Bruce Haden is an award-winning Vancouver-based architect. On Wednesday, he spoke at the TED conference – not about architecture or urban design, but about drug policy. He called for a move away from controlling drug use by making it illegal, and moving to a different system of regulation.
"The supporters of the current policy of prohibition have had their time to make it work and they have failed," he said. "Drug interdiction is not effective and it's not ethical."
Mr. Haden's knowledge of this issue was not learned in school or from reading a story in the newspaper. It hit him in the gut on June 7, 2008, when he could not reach his younger brother, with whom he was supposed to be having dinner. He went to his brother's three-storey stucco walk-up apartment in Kitsilano with his girlfriend to look for him.
"As we climbed the stairs, we noticed a terrible chemical stench. His doorway was blocked by a heavy object," he told the silent TED audience. "That object was his body."
Paul Haden was a respected hospital lab technologist who loved science, his brother explained. He was also a manufacturer of illegal drugs, principally MDMA – or ecstasy. He died purifying 2.2 kilograms of dirty street ecstasy in his kitchen.
He was not driven by financial considerations (even if he did make money doing it), Mr. Haden says. Rather, his core passion was a commitment to a safe supply for ecstasy users.
"Paul was not a drug dealer in the usual sense; he was an activist. He believed that drug use was, like prostitution, an ingrained aspect of any advanced culture that could never be wiped out by prohibition. In his view, the greatest harm in our culture's relationship with drugs was the absence of a safe supply and a lack of honest information about responsible use and risks. This harm is a direct result of a system that treats matters of drugs and addiction as criminal justice matters, not as issues of health and education," Mr. Haden said to hoots and applause from the well-heeled and educated TED crowd.
"Put another way, he knew that kids were going to do 'E' at raves no matter how many cops you have on the street. And he thought those kids should know what they were getting."
Mr. Haden says his brother, who worked at Burnaby General Hospital, was no hero – he lied about his drug use, and his final actions forced his neighbours to evacuate their homes for two days. (The beakers of chemicals boiling on his stove top also meant the contents of his own apartment were so toxic they had to be destroyed. The family could not even recover photos from his computer hard drive.) But his brother's death, at the age of 44, has led Mr. Haden to become an advocate himself and fight for changes in drug policy.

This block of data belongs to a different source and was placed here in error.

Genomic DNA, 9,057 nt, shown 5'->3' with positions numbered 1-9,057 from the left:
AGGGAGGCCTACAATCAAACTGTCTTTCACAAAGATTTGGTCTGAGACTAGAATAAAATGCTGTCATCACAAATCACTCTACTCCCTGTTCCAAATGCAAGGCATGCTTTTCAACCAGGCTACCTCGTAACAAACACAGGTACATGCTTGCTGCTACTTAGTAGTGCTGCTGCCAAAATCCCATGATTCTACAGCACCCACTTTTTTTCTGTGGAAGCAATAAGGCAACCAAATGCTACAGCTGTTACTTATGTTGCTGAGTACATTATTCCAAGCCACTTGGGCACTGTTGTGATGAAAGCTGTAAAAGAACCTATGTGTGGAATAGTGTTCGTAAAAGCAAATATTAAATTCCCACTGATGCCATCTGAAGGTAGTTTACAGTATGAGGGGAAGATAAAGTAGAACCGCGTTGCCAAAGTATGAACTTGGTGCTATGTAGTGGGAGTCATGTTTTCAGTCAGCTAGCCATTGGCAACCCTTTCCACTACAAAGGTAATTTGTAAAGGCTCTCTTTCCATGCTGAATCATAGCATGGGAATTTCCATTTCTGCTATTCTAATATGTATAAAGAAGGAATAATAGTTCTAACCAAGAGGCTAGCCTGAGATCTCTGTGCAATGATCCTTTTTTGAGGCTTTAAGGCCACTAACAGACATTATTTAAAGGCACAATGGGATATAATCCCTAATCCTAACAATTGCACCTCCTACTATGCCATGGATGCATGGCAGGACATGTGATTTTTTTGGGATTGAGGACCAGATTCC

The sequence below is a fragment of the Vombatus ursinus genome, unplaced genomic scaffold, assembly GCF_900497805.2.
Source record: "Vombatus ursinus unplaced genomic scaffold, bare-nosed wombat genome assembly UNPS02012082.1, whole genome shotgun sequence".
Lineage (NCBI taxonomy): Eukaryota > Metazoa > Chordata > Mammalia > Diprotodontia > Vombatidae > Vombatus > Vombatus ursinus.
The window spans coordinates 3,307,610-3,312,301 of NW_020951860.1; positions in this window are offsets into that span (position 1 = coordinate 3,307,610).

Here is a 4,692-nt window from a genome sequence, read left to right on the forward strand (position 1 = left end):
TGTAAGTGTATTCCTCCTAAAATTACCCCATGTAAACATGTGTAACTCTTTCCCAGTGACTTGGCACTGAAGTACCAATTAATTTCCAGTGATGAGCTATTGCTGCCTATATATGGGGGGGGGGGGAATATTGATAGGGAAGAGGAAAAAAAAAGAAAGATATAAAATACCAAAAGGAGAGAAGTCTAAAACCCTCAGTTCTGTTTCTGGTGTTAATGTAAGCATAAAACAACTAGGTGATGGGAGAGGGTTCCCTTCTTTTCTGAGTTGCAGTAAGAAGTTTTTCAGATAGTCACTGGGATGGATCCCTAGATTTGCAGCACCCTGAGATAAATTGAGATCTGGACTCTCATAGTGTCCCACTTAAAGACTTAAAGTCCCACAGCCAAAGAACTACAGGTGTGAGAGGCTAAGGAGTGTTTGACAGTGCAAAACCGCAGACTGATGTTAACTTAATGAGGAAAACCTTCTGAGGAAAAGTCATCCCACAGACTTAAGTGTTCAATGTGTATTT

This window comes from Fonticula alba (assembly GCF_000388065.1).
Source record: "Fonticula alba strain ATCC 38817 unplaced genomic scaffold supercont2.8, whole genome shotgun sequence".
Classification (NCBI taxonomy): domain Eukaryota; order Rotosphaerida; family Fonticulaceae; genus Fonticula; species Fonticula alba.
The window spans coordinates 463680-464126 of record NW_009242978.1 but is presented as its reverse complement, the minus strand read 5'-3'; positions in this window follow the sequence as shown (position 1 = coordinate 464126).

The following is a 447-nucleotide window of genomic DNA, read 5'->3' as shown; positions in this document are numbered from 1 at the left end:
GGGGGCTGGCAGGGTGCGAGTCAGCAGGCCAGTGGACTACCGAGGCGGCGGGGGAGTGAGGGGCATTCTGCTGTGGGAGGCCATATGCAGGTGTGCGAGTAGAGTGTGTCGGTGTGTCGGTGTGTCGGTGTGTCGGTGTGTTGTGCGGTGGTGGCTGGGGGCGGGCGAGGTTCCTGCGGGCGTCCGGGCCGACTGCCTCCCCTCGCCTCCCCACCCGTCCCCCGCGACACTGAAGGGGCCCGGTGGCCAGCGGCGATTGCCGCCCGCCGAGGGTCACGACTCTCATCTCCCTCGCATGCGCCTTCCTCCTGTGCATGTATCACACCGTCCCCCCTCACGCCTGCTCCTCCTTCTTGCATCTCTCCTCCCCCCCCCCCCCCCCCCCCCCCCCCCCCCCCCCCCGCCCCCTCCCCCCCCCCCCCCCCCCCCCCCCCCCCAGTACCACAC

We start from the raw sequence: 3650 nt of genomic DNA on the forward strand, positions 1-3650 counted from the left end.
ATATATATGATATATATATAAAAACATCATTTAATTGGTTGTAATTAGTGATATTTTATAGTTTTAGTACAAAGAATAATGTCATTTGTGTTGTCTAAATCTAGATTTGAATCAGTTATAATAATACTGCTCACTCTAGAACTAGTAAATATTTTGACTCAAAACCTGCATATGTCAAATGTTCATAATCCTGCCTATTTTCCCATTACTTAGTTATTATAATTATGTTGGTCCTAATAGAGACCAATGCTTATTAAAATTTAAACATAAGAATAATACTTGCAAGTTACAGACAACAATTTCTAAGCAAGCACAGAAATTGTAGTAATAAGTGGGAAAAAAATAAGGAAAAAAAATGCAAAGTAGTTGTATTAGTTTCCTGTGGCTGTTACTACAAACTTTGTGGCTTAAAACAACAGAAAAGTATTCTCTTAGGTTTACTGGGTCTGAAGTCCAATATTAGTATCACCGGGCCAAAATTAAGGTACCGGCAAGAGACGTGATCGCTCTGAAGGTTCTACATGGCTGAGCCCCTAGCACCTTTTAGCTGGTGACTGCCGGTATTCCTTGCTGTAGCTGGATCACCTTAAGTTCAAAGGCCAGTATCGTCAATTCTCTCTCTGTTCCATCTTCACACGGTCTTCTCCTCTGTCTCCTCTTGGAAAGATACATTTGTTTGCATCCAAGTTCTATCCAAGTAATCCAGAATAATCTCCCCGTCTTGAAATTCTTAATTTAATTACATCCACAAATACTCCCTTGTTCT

"There is a direct line between the death of my brother, at least 10 recent and completely avoidable deaths in Western Canada caused by toxic dirty ecstasy, millions of lives ruined by incarceration, gang violence and more than 50,000 vicious drug war deaths in Mexico and Central America," Mr. Haden said. "As creators of the current system of prohibition, those deaths are our responsibility. We have blood on our hands."
Mr. Haden pointed out that his father, a successful psychiatrist, was also addicted to a substance – but because it was alcohol, and he had access to a reliable and clean supply of scotch, he was able to hold a job and raise a family and live his life. (Another brother, Mark Haden, is a drug and addiction counsellor and drug policy activist who focuses on the issue of gradated legalization.) Bruce Haden says he is speaking openly about Paul's death because he believes people with personal experience and credibility who are not necessarily experts about an issue can be important catalysts for change when they speak out.
"A strategy guided by public-health best practices that makes substances carefully available, but does not promote the use, is one that's proven to reduce use, abuse, addiction and the terrible social consequences of prohibition."
Mr. Haden has spoken about his brother and this issue before in Vancouver, but bringing it to the TED stage takes it to another level. "For me, this is a little bit of an act of service because the TED audience is so powerful," he told The Globe and Mail after his appearance.